Archer University: Sharpening the Intel Hunters’ Toolkit

  • Published
  • By Staff Sgt. Omari Bernard
  • 432nd Wing/432nd Air Expeditionary Wing Public Affairs

As measures to prevent the spread of COVID-19 continue to change everyday life, service members at Creech AFB have been adapting to the ‘new normal’ of social distancing policies while maintaining mission readiness.

Although social distancing policies institute challenges, they have also encouraged innovative solutions to ensure mission completion.

While many intelligence Airmen tentatively navigated the waters of minimum manning and telework, one intel Airman felt empowered to create and launch an online course to bolster her fellow Hunter’s ability to remain proficient in their craft.

Capt. Clare, 732nd Operations Support Squadron chief of intelligence weapons and tactics, created Archer University. An online resource designed to refresh and refine the skills of intelligence Airmen.

Archer University is our answer to the work-from-home order,” Clare said. “In a nutshell, it’s an online classroom.”

The course was created through a free-to-use online program that many universities use to conduct online courses. Classes are conducted three times a week for intel analysts, and delve into topics helpful to Airmen’s current positions in the 432nd Wing/432nd Air Expeditionary Wing, while sharpening and enhancing traditional skills.

There are currently 150 students enrolled in the program along with several experienced instructors from intelligence units across the Wing, including reserve and tenant units.

Archer University has been very helpful for someone like me,” said Tech. Sgt. Deb, all-source intelligence analyst with the 78th Attack Squadron, a reserve unit embedded within the 432nd Wing. “I’m a re-trainee, and still fairly early into my intel career. I think for (minimum manning), it’s a great way to stay engaged and keep concepts fresh in our minds. For those of us who aren’t on shift and are working from home, it allows us to think about the mission and continue to sharpen the tools we need to research and analyze.”

Deb said the program’s course load is similar to taking a 4-5 hour college course online, and serves a purpose of providing continuous training, which despite being unclassified, would normally have taken place in a vault at Creech AFB.

Weekly courses involve assignments focused on a specific topic for the week. Some of the program topics include GPS operations, joint targeting doctrine, radar physics, stealth physics and analytical methodology.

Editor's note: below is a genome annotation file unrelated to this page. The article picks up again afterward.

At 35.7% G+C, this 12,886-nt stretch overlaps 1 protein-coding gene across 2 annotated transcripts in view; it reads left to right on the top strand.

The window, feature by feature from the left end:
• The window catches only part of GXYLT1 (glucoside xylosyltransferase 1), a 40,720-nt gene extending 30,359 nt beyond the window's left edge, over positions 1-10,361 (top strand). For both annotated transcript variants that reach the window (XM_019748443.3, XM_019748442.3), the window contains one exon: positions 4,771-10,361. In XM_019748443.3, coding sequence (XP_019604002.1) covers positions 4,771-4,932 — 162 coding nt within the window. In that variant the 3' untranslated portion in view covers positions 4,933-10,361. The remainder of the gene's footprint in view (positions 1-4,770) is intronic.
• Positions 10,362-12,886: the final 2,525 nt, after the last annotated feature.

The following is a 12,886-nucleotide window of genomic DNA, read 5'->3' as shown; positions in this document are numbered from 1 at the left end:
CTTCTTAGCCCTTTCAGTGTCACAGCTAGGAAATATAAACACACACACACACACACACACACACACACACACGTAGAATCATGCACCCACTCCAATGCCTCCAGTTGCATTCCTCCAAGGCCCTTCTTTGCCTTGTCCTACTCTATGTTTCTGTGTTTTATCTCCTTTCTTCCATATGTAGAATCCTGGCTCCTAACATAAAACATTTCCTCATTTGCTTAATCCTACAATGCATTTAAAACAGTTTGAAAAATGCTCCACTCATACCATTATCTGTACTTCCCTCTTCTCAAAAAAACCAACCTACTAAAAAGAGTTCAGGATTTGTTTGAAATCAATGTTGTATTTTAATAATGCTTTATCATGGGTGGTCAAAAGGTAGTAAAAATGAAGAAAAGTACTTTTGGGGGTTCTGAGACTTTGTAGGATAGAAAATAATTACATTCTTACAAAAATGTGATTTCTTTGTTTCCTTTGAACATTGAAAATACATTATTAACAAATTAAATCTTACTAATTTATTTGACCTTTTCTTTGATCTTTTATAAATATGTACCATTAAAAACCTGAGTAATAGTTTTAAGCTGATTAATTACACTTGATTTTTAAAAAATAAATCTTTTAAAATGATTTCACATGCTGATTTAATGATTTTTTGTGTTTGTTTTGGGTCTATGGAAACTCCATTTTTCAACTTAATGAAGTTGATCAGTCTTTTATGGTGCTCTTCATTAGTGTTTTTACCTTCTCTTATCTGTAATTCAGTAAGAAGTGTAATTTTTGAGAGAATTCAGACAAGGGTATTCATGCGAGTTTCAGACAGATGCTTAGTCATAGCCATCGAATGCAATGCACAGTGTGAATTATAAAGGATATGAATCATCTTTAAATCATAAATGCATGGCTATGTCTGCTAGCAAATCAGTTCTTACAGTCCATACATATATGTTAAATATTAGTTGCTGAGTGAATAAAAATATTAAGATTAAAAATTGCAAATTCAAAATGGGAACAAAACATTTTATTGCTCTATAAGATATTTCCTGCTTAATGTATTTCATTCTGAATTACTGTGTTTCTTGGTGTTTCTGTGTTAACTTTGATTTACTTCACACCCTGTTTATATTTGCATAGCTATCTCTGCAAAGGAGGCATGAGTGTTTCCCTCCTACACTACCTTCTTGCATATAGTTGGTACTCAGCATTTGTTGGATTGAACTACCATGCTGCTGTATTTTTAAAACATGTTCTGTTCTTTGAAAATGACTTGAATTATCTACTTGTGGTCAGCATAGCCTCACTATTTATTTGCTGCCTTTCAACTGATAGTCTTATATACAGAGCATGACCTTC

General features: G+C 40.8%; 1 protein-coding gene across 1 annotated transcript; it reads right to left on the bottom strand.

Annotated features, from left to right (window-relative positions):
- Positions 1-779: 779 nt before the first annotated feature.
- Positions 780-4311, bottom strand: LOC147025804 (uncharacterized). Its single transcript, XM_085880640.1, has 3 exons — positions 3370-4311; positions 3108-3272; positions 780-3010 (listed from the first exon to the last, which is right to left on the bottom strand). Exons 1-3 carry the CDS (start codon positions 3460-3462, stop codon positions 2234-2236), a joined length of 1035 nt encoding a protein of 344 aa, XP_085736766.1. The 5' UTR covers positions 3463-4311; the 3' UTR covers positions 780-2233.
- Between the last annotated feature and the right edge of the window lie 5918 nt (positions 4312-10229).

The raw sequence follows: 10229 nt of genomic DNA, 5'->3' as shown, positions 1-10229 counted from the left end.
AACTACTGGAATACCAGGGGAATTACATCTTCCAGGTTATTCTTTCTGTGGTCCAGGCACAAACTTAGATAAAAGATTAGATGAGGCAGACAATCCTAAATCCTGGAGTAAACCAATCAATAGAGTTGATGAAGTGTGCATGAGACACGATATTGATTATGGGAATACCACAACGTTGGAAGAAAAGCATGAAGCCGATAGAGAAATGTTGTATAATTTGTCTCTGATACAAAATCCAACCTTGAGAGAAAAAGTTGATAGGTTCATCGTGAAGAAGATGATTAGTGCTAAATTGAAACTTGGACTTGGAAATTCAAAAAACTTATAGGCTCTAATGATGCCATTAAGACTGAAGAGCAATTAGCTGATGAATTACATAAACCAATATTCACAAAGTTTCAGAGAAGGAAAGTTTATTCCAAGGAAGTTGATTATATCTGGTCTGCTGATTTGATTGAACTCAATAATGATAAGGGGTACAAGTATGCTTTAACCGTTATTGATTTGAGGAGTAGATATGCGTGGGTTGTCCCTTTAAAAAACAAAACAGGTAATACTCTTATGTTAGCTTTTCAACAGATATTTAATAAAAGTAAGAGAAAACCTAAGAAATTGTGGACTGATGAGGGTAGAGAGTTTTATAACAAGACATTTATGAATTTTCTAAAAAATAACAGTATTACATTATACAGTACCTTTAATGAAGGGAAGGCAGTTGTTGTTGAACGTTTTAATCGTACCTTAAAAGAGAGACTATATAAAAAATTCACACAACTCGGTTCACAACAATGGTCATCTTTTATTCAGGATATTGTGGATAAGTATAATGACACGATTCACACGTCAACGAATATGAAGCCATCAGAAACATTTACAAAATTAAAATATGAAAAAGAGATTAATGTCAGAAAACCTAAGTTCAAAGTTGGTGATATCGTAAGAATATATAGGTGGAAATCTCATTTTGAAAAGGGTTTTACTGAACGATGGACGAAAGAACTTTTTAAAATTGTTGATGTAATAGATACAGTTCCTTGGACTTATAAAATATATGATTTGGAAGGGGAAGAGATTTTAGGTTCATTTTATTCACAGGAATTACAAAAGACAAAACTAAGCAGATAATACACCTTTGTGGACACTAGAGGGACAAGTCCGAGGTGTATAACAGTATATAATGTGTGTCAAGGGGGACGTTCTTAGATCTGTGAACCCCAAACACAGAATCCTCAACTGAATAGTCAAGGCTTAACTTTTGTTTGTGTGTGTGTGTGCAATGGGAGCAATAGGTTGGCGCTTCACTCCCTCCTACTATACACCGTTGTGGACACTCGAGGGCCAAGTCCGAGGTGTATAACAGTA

Clare said they hope to continue providing well-rounded training. She and her fellow course instructors provide the students a mix of instruction on technical concepts, and methodologies each week; also having them study real-world examples in military history. Students are also tested through application exercises involving scenarios relevant to that week’s instruction to allow students to apply everything learned.

The program allows for a lot of reinforcement of what we’ve been taught in our technical training, and on-the-job training,” Deb said. “You also get a lot more feedback on group assignments because there are so many people with varying degrees of experience in the field that can offer their expertise and help you understand the content better.”

According to Clare, the intent is for the program to continue providing benefit to intelligence Hunters, and to evolve into other training initiatives, even after the COVID-19 restrictions have been lifted.

She went on to express belief in the program’s applicability to intelligence units across the Air Force, as Airmen in the career field all face a similar internal struggle.

Once Airmen are done at Creech, they could be sent anywhere else in the world, another job, which could be radically different from this one.” she said. “Our challenge as trainers is to keep our people sharp, so they are in a good place when they tackle their next mission.”

432nd Wing/432nd Air Expeditionary Wing leadership have praised the creation of Archer University as an example of how Airmen adapted to the ‘new normal’ of COVID-19, and continue to win any fight, any time and in any place.